Issuers of Home Equity Conversion Mortgage (HECM) mortgage-backed securities (HMBS) posted their third-highest tally of the year in November, but it might not be enough to prevent total HMBS issuance from reaching a record-low come year’s end, according to New View Advisors’ recent commentary on Ginnie Mae data.
HMBS issuers sold $628 million in new pools during November, down from October’s $690 million, which was the second-highest month for HMBS issuance in 2014. In January, HMBS issuers sold $711 million in HMBS pools.
With November’s numbers, the total HMBS tally is $5.4 billion year-to-date.
“It is all but certain that 2014 will be the lowest full year of issuance since 2008, when HMBS was a fledgling program that had yet to be adopted by most market participants,” writes New View in its commentary on the publicly available Ginnie Mae data.
November’s breakdown included 91 pools being issued during the month, consisting of 49 original issuances and 42 tail pools. This was also the third month this year that saw 91 pools issued.
Of note, however, is the 42 tail issuances during the month totaled $130 million, which New View notes is the highest number of tail pools issued in any month and the second-highest dollar amount.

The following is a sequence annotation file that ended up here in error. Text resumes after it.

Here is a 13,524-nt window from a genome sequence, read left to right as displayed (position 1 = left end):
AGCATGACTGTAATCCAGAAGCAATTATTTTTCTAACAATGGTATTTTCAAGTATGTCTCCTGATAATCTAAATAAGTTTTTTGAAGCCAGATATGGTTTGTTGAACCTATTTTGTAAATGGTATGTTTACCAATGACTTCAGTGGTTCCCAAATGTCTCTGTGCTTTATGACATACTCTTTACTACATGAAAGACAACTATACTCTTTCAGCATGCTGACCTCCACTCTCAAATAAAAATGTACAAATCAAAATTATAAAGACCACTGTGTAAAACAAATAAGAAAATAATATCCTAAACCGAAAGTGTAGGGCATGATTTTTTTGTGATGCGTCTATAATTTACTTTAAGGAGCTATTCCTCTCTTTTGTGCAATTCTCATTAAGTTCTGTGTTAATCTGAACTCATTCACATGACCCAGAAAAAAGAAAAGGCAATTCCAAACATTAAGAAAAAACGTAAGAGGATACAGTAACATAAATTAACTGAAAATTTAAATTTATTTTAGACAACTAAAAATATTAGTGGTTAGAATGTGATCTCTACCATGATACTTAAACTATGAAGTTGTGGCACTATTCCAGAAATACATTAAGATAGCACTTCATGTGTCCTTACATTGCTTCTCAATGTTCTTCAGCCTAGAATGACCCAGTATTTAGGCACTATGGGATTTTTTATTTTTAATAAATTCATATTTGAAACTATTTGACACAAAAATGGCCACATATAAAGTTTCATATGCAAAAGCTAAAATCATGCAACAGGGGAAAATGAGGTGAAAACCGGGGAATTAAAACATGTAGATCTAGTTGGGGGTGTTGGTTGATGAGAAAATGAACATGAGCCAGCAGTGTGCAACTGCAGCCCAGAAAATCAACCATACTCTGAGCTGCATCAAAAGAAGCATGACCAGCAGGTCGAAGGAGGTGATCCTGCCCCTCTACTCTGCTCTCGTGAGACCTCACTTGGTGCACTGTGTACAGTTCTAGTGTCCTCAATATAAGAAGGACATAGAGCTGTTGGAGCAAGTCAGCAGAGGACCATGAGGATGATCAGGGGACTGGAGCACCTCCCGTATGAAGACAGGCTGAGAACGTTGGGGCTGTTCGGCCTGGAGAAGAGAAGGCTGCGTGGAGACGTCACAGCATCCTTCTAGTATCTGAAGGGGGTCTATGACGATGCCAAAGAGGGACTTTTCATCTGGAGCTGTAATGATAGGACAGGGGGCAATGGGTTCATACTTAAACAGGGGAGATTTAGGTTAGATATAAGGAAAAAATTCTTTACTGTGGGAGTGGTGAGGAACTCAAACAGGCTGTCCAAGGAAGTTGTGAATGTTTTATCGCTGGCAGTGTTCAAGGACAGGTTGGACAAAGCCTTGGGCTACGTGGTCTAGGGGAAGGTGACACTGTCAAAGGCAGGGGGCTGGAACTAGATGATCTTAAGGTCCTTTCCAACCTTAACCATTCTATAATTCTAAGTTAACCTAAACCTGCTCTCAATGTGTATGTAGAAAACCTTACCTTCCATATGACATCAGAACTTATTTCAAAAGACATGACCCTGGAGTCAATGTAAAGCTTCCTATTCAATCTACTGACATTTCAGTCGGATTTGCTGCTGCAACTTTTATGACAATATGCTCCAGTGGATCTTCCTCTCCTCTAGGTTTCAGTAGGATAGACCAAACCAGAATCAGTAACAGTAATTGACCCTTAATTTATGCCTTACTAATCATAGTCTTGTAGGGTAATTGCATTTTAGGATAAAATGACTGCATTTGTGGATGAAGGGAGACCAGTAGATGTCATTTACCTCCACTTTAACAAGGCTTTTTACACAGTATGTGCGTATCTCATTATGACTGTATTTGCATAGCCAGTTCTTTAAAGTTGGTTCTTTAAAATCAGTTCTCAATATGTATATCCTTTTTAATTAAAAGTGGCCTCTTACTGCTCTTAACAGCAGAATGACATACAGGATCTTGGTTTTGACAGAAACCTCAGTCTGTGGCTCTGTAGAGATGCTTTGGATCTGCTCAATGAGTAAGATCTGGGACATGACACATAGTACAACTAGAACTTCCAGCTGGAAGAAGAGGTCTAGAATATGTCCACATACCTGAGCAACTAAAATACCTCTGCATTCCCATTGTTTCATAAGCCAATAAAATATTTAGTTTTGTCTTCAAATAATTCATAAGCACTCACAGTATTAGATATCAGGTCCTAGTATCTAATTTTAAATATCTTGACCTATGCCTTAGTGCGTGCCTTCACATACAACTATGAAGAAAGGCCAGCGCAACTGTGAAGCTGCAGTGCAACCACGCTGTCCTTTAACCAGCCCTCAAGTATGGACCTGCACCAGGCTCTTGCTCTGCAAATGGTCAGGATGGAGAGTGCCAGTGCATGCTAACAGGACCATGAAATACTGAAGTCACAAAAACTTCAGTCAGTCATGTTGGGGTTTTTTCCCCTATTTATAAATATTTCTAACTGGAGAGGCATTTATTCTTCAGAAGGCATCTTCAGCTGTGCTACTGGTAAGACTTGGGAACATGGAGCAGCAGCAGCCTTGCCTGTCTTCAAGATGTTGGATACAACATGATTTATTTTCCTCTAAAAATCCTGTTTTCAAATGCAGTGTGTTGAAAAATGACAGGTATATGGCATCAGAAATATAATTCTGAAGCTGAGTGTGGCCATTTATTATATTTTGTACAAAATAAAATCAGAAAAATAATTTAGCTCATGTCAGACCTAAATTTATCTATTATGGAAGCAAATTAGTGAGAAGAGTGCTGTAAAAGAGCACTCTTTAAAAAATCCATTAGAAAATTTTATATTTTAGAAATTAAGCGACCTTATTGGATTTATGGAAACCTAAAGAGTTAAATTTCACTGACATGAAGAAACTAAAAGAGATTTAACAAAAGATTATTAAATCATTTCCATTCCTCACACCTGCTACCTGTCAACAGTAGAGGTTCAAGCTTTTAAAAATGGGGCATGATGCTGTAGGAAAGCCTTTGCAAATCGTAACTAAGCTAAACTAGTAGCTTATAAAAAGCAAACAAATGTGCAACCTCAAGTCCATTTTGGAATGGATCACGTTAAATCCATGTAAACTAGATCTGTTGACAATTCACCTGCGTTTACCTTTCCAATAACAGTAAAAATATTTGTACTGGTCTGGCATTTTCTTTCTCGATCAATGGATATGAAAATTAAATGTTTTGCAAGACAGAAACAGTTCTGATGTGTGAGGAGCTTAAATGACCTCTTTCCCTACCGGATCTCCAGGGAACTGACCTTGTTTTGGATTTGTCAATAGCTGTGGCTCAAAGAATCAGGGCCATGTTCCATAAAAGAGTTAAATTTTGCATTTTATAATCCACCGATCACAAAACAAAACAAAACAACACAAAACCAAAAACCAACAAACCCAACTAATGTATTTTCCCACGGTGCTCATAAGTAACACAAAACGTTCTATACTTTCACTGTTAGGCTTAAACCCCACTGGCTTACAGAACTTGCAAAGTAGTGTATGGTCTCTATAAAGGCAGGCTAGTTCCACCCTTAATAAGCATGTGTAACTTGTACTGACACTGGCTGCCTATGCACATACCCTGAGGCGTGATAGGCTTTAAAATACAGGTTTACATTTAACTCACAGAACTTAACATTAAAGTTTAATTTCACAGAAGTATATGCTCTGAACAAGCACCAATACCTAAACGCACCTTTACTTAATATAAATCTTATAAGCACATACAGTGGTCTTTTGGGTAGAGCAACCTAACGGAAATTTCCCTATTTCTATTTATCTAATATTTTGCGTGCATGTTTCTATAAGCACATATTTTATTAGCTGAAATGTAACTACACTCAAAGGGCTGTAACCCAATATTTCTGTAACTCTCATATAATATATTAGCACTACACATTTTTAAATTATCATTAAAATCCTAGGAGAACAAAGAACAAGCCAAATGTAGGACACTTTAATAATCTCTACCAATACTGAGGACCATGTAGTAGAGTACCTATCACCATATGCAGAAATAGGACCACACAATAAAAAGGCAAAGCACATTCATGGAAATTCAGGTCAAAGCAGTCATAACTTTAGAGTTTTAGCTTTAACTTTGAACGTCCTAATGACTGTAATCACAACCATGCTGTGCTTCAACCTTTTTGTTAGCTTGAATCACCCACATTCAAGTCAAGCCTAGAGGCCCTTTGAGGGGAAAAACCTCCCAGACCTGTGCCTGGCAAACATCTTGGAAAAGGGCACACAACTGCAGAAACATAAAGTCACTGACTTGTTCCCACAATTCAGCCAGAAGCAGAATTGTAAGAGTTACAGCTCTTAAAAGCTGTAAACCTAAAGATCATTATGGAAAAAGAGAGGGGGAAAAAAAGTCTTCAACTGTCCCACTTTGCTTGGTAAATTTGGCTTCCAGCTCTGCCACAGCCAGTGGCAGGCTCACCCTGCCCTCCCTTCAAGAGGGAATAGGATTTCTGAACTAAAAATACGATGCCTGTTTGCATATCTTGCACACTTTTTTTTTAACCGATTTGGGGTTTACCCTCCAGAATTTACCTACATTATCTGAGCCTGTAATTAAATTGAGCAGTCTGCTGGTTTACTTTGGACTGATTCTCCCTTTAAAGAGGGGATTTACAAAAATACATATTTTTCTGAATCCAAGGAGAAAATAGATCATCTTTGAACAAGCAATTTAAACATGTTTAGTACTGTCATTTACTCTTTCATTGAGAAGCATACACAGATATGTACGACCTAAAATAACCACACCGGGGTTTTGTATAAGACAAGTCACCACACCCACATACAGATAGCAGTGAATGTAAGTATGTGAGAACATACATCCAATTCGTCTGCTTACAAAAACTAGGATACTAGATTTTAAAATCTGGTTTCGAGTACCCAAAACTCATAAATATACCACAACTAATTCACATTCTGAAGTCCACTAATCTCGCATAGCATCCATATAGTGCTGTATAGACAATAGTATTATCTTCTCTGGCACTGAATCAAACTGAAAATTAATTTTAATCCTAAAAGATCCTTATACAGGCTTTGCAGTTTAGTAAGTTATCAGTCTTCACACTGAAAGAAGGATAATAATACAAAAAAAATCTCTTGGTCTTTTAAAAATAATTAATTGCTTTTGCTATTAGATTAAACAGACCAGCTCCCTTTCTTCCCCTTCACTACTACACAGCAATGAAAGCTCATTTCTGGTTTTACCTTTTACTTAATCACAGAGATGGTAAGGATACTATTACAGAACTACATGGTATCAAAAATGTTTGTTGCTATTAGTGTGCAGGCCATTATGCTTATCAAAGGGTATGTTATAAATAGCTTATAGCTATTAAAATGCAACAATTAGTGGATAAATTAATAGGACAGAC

Original HMBS pools are created when a pool of FHA-insured HECMs is securitized for the first time. Tail HMBS issuances are HMBS pools created from the uncertificated portions of HECMs that have already had their original HMBS issuance.
A year ago, in November 2013, HMBS issuance totaled $878 million and averaged nearly $800 million per month during 2013. In this year thus far, HMBS issuance is averaging only $543 million per month.
Since newly originated loans comprise a majority of HMBS issuance in any given month, New View suggests that HMBS issuance is a relatively good barometer of recent HECM production.
Changes to the HECM program enacted in the past year, as well as some newer rules announced this year have depressed loan production.
“Beginning with FY 2014, HECM principal limits were cut once again, and FHA imposed new restrictions on the initial draw allowed for certain borrowers,” New View writes. “The resulting lower HECM production inevitably reduces HMBS production.”
But it’s not just the HMBS side that has been slipping.
Ginnie Mae issuance is down significantly overall with just $27.7 billion issued in November, a decline from the $31.4 billion issued the previous month.
Total Ginnie Mae issuance is also lower overall when compared to FY 2013, when issuance averaged $38 billion per month, including both forward, reverse, Ginnie Mae I and II securities.
View the New View Commentary.
Written by Jason OlivaPrint Article